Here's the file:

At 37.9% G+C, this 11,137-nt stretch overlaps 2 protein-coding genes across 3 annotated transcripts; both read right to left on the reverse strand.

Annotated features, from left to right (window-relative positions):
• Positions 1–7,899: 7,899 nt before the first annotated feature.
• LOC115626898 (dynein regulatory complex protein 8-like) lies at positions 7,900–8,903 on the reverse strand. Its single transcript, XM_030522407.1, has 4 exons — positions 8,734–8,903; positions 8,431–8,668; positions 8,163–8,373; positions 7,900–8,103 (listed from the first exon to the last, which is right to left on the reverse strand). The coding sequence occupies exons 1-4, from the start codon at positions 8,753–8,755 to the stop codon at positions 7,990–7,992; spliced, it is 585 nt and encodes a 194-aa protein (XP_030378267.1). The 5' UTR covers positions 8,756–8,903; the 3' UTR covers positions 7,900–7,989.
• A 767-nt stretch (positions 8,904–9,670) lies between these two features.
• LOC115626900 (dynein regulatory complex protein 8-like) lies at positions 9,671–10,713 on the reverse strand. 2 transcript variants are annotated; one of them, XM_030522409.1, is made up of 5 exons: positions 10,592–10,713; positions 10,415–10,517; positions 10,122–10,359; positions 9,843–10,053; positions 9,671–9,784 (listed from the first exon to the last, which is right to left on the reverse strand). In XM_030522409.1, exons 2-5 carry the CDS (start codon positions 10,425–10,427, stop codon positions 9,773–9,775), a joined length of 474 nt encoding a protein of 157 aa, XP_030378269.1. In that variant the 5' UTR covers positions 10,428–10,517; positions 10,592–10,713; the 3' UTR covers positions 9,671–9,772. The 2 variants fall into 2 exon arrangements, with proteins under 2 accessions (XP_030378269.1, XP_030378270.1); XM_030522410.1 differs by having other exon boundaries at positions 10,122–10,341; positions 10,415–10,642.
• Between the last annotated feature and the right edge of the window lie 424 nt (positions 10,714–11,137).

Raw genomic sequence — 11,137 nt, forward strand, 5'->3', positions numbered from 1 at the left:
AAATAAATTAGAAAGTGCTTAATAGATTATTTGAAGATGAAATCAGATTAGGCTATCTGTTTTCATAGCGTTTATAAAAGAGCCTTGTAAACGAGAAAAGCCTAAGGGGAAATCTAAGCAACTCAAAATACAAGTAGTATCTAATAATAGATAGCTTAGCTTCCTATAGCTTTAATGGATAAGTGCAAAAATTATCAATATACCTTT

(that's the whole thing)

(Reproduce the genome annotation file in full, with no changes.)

At 37.9% G+C, this 11,137-nt stretch overlaps 2 protein-coding genes across 3 annotated transcripts; both read right to left on the reverse strand.

Annotated features, from left to right (window-relative positions):
• Positions 1–7,899: 7,899 nt before the first annotated feature.
• LOC115626898 (dynein regulatory complex protein 8-like) lies at positions 7,900–8,903 on the reverse strand. Its single transcript, XM_030522407.1, has 4 exons — positions 8,734–8,903; positions 8,431–8,668; positions 8,163–8,373; positions 7,900–8,103 (listed from the first exon to the last, which is right to left on the reverse strand). The coding sequence occupies exons 1-4, from the start codon at positions 8,753–8,755 to the stop codon at positions 7,990–7,992; spliced, it is 585 nt and encodes a 194-aa protein (XP_030378267.1). The 5' UTR covers positions 8,756–8,903; the 3' UTR covers positions 7,900–7,989.
• A 767-nt stretch (positions 8,904–9,670) lies between these two features.
• LOC115626900 (dynein regulatory complex protein 8-like) lies at positions 9,671–10,713 on the reverse strand. 2 transcript variants are annotated; one of them, XM_030522409.1, is made up of 5 exons: positions 10,592–10,713; positions 10,415–10,517; positions 10,122–10,359; positions 9,843–10,053; positions 9,671–9,784 (listed from the first exon to the last, which is right to left on the reverse strand). In XM_030522409.1, exons 2-5 carry the CDS (start codon positions 10,425–10,427, stop codon positions 9,773–9,775), a joined length of 474 nt encoding a protein of 157 aa, XP_030378269.1. In that variant the 5' UTR covers positions 10,428–10,517; positions 10,592–10,713; the 3' UTR covers positions 9,671–9,772. The 2 variants fall into 2 exon arrangements, with proteins under 2 accessions (XP_030378269.1, XP_030378270.1); XM_030522410.1 differs by having other exon boundaries at positions 10,122–10,341; positions 10,415–10,642.
• Between the last annotated feature and the right edge of the window lie 424 nt (positions 10,714–11,137).

Raw genomic sequence — 11,137 nt, forward strand, 5'->3', positions numbered from 1 at the left:
AAATAAATTAGAAAGTGCTTAATAGATTATTTGAAGATGAAATCAGATTAGGCTATCTGTTTTCATAGCGTTTATAAAAGAGCCTTGTAAACGAGAAAAGCCTAAGGGGAAATCTAAGCAACTCAAAATACAAGTAGTATCTAATAATAGATAGCTTAGCTTCCTATAGCTTTAATGGATAAGTGCAAAAATTATCAATATACCTTT